Projects

We Are Salmon Nations

For thousands of years, the UCUT were salmon nations and managers of salmon resources, and we still are today. Despite the blockage and extirpation of all salmon and steelhead runs throughout the Upper Columbia River system due to hydropower dam construction and agricultural irrigation projects, the UCUT are still engaged in harvesting and sharing of fisheries’ resources today.

Salmon Harvest and Sharing

In 2010, the Confederated Tribes of the Colville Reservation (CTCR) began a comprehensive salmon harvest, sharing, and distribution program for all of the UCUT. The CTCR operates a purse seine boat and other selective, sustainable techniques that are used to harvest tribally-allocated salmon from the Columbia River near Omak, Washington.

In collaboration with BPA, the live capture project seeks to recover wild runs of salmon. Wild-origin fish are released, and the hatchery fish are harvested for tribal members.

As a result, tribal members and staff at all five Member Tribes have the opportunity to learn both modern and traditional fishing techniques. Selective harvest also provides opportunities for individual tribal members who can’t fish for themselves. Tribes above Grand Coulee Dam who don’t have access to fish can partake of the harvest.

The goal is to provide a larger yield of salmon for future generations—for the benefit of everyone.


Watch These Videos About Our Selective Harvest Practices

The Friendliest Catch

The Confederated Tribes of the Colville Reservation have lost fishing opportunities due to the construction of dams. In collaboration with BPA, the live capture project seeks to recover wild runs of salmon. Wild-origin fish are released, and the hatchery fish are harvested for tribal members. The project is teaching tribal members to fish again.

Selective Harvest

When Grand Coulee Dam was built, it destroyed the fisheries of Kettle Falls. The Confederated Tribes of the Colville Reservation moved to selective fishing to harvest fish. This allows them to keep the hatchery fish and release the native fish.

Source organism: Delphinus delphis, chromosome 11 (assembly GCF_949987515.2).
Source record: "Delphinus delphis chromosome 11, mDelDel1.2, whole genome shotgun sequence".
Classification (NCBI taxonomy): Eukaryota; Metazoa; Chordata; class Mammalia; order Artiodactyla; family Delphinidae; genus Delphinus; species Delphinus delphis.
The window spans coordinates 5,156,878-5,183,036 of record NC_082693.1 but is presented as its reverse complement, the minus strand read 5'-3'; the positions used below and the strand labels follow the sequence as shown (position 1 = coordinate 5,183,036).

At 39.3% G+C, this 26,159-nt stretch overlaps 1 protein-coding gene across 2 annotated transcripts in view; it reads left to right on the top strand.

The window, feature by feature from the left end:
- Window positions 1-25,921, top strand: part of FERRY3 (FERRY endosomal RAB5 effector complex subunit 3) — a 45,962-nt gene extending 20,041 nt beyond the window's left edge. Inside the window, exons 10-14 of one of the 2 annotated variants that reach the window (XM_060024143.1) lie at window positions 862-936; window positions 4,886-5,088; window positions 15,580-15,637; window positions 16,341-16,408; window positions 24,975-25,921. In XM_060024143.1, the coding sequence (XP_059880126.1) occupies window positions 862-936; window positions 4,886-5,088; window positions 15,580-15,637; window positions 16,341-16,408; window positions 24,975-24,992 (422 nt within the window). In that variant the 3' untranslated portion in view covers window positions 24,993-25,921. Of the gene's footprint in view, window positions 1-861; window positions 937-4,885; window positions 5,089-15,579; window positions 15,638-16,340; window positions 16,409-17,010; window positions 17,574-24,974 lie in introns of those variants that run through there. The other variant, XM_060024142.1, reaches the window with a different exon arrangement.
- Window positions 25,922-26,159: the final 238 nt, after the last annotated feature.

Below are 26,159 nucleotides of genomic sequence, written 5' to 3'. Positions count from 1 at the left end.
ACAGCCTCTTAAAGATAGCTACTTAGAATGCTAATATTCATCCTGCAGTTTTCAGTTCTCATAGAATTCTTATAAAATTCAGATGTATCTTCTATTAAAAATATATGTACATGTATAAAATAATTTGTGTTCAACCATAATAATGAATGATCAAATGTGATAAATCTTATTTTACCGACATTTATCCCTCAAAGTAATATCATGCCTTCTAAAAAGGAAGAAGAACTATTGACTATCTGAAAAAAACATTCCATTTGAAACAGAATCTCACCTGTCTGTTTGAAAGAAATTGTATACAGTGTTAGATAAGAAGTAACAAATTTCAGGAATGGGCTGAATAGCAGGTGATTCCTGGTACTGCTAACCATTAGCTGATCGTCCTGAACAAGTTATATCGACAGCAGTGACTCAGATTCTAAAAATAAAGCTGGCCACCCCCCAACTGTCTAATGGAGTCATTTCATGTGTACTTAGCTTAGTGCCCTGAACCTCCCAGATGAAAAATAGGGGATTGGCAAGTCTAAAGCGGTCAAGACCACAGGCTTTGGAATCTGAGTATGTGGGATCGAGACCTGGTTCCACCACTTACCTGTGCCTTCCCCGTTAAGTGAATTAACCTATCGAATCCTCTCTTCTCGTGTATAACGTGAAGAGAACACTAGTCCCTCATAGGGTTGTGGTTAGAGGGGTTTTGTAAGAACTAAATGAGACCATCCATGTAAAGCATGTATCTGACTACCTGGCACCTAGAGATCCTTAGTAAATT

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Fish Reintroduction into the U.S. And Canadian Upper Columbia River

Upper Columbia River Basin Fish Passage and Reintroduction Project – Phase 1

Treaty Talks: A Journey up the Columbia River for People and Salmon

Columbia River Listed among Most Endangered Rivers of 2015

20 Year Report

United for the Benefit of All

Grand Coulee and the Forgotten Tribe

UCUT and Bonneville Power Administration Partnership

Columbia River Treaty

Tribal Salmon Management, Harvesting and Sharing

Forests and Fish Report

Drumheller Springs Natural Park

Pow Wow and Community Outreach

OUR COMMUNITY

3 days ago

“It was emotional and life-changing. As we connected to the canoe and river, it awakened part of who we are ... It reminded us what we lost with the dams.”

Through Upper Columbia United Tribes, D.R. Michel coordinates education and events geared to restore salmon and protect resources for future generations.

5 days ago

At UCUT, we see a number of opportunities of a modernized Columbia River Treaty, such as the health of the river, fish passage, power generation, recreation, and potential economic benefits. ... See more

MOSES LAKE, Wash. — The director of Washington state’s agriculture department says he is optimistic the U.S. and Canada will be able to successfully renegotiate the Columbia River ... See more